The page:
#1-Scaffolding

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Scaffolding

Credit: Photo: Peter Kuchinsky

  • Failure to provide fall protection
  • Failure to provide proper access (ladder, ramp, or stair access not provided)
  • Failure to provide adequate platform construction
  • Lack of personal fall arrest or guardrail systems
  • Failure to properly support scaffolding from movement or tip-over

#2-Hazard Communication

  • Failure to develop and maintain a written program
  • Failure to maintain employee training
  • Failure to have a material safety data sheet for each hazardous chemical
  • Lack of or failure to provide employee training
  • Failure to label each container with the identity of the hazardous chemical within

#3-Fall Protection

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Fall Protection

Credit: Photo: Peter Kuchinsky

  • Failure to use a guardrail or personal fall-arrest system
  • Failure to provide fall protection when working on low-slope roofs
  • Failure to provide fall protection when working around holes
  • Failure to provide fall protection when working on equipment or level above 6 feet
  • Lack of training for employees in fall hazards and use of equipment provided

#4-Respiratory Protection

  • Failure to establish a written program
  • Failure to provide a medical evaluation to determine the employee's ability to use a respirator
  • Failure to ensure an employee using a tight-fitting face piece respirator is fit-tested prior to initial use of the respirator, whenever a different respirator face piece (size, style, model, or make) is used, and at least annually thereafter
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    Respiratory Protection

    Credit: Photo: Peter Kuchinsky

  • Failure to identify and evaluate the respiratory hazards in the workplace
  • Failure to ensure employees using a tight-fitting respirator pass an appropriate qualitative or quantitative fit test

#5-Lockout/Tagout (LOTO)

  • Failure to establish and implement a written program
  • Failure to develop, document, and utilize procedures for the control of potentially hazardous energy
  • Failure to provide training to ensure the purpose and function of the LOTO program are understood by employees
  • Failure to conduct periodic inspection and evaluation of the LOTO program
  • Failure to clearly and specifically outline the scope, purpose, authorization rules, and techniques to be utilized for the control of hazardous energy, and the means to enforce compliance

#6-Powered Industrial Trucks (Forklifts) & Lifting Equipment

  • Failure to ensure each operator is competent to operate the equipment
  • Failure to certify that each operator has been trained and evaluated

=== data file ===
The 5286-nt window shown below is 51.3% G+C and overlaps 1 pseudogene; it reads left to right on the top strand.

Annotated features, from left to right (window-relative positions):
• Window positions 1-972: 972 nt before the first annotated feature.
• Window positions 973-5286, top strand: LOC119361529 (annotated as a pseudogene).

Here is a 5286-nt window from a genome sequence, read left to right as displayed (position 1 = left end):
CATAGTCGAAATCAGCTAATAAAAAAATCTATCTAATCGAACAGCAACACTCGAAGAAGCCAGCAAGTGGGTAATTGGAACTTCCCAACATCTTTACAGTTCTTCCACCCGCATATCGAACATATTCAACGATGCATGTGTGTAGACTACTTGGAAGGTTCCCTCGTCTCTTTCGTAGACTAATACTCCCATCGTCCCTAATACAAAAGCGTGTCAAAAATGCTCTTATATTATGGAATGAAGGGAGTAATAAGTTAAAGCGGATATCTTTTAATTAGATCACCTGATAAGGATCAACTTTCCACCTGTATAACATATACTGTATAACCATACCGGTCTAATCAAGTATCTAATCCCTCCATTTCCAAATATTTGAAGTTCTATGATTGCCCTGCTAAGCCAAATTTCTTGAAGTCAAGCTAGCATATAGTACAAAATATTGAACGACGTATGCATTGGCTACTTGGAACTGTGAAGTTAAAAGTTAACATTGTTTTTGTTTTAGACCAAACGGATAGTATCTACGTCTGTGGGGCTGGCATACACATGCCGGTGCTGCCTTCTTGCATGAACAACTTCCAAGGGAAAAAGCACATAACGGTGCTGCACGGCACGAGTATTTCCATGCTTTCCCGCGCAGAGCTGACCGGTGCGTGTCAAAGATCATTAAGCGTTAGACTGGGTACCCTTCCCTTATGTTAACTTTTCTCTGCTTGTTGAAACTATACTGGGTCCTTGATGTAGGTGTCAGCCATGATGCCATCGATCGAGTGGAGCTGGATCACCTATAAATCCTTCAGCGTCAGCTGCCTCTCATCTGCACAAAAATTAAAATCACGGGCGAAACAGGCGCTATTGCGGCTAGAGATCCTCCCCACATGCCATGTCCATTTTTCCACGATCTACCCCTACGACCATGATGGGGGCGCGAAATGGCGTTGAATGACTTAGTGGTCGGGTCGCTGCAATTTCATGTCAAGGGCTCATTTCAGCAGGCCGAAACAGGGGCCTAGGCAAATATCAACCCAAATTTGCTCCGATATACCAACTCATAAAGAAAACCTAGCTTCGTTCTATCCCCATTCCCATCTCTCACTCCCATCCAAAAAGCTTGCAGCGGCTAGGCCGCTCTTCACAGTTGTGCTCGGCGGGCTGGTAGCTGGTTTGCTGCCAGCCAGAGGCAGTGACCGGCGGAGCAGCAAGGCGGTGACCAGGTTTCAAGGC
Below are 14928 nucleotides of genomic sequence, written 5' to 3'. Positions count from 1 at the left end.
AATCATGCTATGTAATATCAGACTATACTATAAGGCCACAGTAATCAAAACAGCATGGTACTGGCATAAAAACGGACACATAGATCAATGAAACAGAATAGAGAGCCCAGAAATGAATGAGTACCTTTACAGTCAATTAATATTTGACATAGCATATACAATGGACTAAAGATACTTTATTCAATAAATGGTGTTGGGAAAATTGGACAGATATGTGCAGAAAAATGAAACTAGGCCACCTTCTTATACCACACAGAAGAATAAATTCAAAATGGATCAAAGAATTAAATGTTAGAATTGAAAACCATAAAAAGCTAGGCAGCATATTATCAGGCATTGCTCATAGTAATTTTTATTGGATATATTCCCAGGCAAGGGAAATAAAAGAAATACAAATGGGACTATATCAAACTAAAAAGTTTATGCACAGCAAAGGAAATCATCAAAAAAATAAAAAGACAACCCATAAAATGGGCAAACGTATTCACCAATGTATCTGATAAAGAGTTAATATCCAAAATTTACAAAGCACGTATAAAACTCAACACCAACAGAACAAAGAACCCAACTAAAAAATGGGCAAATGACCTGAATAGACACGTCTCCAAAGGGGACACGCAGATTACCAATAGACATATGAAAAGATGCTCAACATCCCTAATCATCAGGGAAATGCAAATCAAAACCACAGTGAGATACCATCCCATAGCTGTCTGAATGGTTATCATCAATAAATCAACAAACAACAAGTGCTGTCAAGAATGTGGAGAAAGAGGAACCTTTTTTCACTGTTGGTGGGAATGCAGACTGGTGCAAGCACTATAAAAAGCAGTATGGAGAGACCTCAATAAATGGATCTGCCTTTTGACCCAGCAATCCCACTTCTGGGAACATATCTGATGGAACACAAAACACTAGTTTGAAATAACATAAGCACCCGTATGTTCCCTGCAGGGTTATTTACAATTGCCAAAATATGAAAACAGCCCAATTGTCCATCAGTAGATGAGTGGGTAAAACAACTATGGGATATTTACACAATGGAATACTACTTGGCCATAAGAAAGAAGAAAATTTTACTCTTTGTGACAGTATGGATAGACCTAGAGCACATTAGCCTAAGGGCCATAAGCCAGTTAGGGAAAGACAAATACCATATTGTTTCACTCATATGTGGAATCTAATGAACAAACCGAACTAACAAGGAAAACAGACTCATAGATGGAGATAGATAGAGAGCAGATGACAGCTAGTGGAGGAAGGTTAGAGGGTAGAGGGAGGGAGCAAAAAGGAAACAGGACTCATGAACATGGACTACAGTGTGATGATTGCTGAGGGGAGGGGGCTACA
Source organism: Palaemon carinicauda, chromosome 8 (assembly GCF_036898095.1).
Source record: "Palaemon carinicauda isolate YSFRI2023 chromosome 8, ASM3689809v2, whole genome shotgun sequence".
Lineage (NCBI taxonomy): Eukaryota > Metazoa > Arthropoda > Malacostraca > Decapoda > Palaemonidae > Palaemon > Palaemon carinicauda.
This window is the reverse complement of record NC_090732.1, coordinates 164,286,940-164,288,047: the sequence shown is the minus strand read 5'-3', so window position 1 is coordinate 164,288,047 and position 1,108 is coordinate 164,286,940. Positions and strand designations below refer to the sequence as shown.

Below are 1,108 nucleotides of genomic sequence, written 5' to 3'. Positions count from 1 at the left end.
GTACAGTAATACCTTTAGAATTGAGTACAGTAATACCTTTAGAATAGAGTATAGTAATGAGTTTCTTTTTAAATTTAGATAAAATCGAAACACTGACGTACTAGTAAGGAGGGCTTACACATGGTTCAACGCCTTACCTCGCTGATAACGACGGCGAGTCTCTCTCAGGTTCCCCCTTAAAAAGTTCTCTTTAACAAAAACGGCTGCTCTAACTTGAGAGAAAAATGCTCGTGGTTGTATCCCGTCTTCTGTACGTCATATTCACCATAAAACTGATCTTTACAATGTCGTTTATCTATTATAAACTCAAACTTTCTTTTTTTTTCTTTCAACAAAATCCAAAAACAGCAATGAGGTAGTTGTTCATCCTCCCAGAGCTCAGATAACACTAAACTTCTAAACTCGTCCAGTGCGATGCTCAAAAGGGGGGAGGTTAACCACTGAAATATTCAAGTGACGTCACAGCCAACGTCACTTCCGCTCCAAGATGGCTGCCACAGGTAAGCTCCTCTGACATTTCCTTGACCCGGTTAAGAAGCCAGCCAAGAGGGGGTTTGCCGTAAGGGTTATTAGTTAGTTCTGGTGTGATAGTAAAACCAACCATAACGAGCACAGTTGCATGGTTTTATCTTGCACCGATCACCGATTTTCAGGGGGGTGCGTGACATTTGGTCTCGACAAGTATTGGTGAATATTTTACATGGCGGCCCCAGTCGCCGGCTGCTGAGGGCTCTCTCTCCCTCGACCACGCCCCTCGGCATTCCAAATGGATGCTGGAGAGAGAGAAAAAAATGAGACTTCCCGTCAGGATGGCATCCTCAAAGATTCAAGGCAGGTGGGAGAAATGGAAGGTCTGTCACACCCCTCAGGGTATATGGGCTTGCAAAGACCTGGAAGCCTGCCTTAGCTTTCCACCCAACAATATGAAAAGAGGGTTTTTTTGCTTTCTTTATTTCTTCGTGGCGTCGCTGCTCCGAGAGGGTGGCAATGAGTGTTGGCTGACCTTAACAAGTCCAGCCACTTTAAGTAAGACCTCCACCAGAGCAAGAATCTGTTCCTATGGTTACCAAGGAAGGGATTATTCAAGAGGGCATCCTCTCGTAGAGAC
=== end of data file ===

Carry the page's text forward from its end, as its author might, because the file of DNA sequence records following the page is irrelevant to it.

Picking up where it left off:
• Failure to take damaged equipment out of service
  • Failure to provide refresher training and evaluation (at least every 3 years)
  • Failure to perform inspection before placing equipment in service

#7-Electrical Wiring related to grounding, wiring, & temporary cords

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Electrical Wiring

Credit: Photo: Peter Kuchinsky

  • Failure to effectively close conductors entering boxes, cabinets, or fittings and protect from abrasion
  • Failure to provide all pull boxes, junction boxes, and fittings with approved covers
  • Failure to connect flexible cords with proper strain relief
  • Flexible cords and cable exposed to traffic or damage
  • Flexible cords used as a substitute for fixed wiring of a structure

#8-Machine Guarding

  • Failure to provide one or more methods of machine guards
  • Failure to guard the point of operation of machines that exposes employee to injury
  • Failure to anchor fixed machinery to prevent movement or tip-over
  • Failure to guard blades
  • Failure to affix/replace guards on moving parts or spindles

#9-Electrical relating to general requirements

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    Electrical Wiring

    Credit: Photo: Peter Kuchinsky

  • Failure to install and use electrical equipment according to factory instructions
  • Failure to guard electrical equipment
  • Failure to identify disconnecting means and circuits
  • Failure to keep access to panel/work space clear
  • Use of electrical equipment containing recognized hazards

#10-Ladders

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Ladders

Credit: Photo: Peter Kuchinsky

  • Failure to extend side rails at least 3 feet above the upper landing surface
  • Using ladders for a purpose other than for which they were designed
  • Using the top or top step of a stepladder
  • Failure to mark ladders with structural defects as defective or remove them from service
  • Failure to use ladders on stable and level surfaces

–Peter Kuchinsky owns CBA Construction Safety Check in Vista, Calif. Contact him at question@cbaexpert.com.

Top 10

OSHA's Top 10 safety violations from 2005.

1. Scaffolding
2. Hazard Communication
3. Fall Protection
4. Respiratory Protection
5. Lockout/Tagout
6. Powered Industrial Trucks
7. Electrical–Wiring
8. Machine Guarding
9. Electrical–General Requirements
10. Ladders